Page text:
How to Grow Shallots – A Guide to Growing Shallots
Shallots have a reputation as a gourmet vegetable, prized by chefs for their mild flavour although there is nearly as much variation between varieties as there is with onions. In some ways shallots are easier to grow than onions and have a big advantage in that they store better than onions, possibly due to their being smaller. 12 months is usual for storing shallots and we’ve had them keep in good condition for 18 months.
It is possible to grow shallots from seed but they’re normally bought as sets. Each set then produces offsets and by harvest time has formed a ring of anything from 4 to 9 full size shallots.
Preparing the Soil for Shallots
Like onions, shallots like a firm soil with a fine tilth. If you’ve rotovated or dug over, ‘heel and toe’ tread the soil firm prior to planting. They will tolerate acidic soil to about pH 5.5 but prefer neutral soils, pH 7.0 so lime if needed to reduce acidity.
Prepare the soil by raking in 60 grams per square metre of general purpose fertiliser like fish, blood & bone or Growmore a week before planting out.
Traditionally they are planted, like garlic, on the shortest day to harvest on the longest but in reality they should be planted in February but can go in as late as the end of March and still produce a respectable crop to harvest in June and July
Traditional spacing was to go 10 to15cm apart in rows 22cm apart but my preference is to plant 20cm apart each way which allows plenty of room for growth.
Like set grown onions, shallots like a firm soil but just pushing the set into firm earth can damage the root plate, effectively killing the set. Take the corner of a hand hoe or trowel and scrape a little hole as deep as the set. Place the set in the hole and push the loose soil around, just leaving the tip of the set visible.
Once planted, there’s little to do apart from weed and it is important that the weeds are kept down as shallots are easily swamped out by them. Do be careful if hoeing as the shallow-rooted shallot is easily damaged with a slip of the hoe. I prefer to hand hoe and weed the shallot bed.
Although shallots are subject to many of the same problems as onions, they rarely bolt and seem to be less susceptible if not immune to rusts and rot although white rot will affect them as onions.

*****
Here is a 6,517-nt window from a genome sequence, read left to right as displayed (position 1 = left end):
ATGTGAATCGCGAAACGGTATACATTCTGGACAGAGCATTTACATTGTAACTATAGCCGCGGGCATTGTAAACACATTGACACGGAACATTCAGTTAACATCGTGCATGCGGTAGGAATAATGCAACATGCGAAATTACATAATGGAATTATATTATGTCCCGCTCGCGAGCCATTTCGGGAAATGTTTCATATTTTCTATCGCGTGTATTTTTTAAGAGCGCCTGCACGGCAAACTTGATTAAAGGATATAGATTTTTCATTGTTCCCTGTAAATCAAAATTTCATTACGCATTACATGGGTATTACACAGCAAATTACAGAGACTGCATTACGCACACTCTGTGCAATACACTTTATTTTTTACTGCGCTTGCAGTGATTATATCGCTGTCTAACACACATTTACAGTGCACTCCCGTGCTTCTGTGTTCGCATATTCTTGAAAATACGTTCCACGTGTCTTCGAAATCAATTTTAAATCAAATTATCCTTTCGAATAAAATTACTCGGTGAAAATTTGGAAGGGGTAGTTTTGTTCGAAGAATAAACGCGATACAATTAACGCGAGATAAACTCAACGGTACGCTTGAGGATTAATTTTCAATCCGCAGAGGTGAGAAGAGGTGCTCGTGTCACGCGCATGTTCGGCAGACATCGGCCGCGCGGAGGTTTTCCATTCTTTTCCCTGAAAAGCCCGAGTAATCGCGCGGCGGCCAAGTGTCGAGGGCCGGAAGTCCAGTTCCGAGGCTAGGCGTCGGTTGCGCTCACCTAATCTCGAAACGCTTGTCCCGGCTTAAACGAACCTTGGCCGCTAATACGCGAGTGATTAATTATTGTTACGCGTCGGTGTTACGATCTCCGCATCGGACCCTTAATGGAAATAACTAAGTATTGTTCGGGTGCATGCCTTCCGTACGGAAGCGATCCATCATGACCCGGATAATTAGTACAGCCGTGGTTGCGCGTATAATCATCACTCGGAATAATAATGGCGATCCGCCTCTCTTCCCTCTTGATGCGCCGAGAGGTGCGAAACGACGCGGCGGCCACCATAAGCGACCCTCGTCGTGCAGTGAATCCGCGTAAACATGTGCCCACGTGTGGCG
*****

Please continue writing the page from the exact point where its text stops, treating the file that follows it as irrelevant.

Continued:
The biggest problem I’ve had with shallots has been the birds pulling out the sets the day after planting so cover with netting, fleece or cloche until they’re established.
Harvesting and Storing Shallots
Shallots are harvested as a clump with the individual bulbs in a ring. |Whilst there is no need to split them apart until you come to use them, they are easier to dry off when split.
Lift directly, gently using a fork to lever up if need be but usually when ready to harvest they will be loose in the soil. As with onions, dry them off and then place into a string bag or on slatted shelves and keep in a cool dark place with some airflow.
You can string shallots in a similar way to onions but as the shallot is smaller and there are more of them, you may prefer to just tie in bunches and hang up, removing a bunch at a time for use in the kitchen.
Shallots store very well and 12 months isn’t unusual. We’ve successfully stored them for 18 months. They are really useful at the end of the season as they fill the gap when the stored onions run out before the new crop arrives.
There are basically 3 types of shallot; yellows, reds and the French Jersey types which are more elongated in shape. Unlike the other types some of the French varieties don’t store as well so check your supplier’s catalogue or ask them if it’s not clear.
The French Jermor which has won the prestigious RHS Award of Garden Merit is easy to grow and well flavoured. Red Sun produces a good flavoured and sized bulb with Golden Gourmet being a good yellow variety.
As long as the crop is disease free, reserve the best examples storing as above until plant those out. By only planting the best you’ll gradually improve your strain selecting for your soil and climate conditions. I’ve come across a chap who had been using his own seed shallots for 20 years and they performed exceptionally well for him.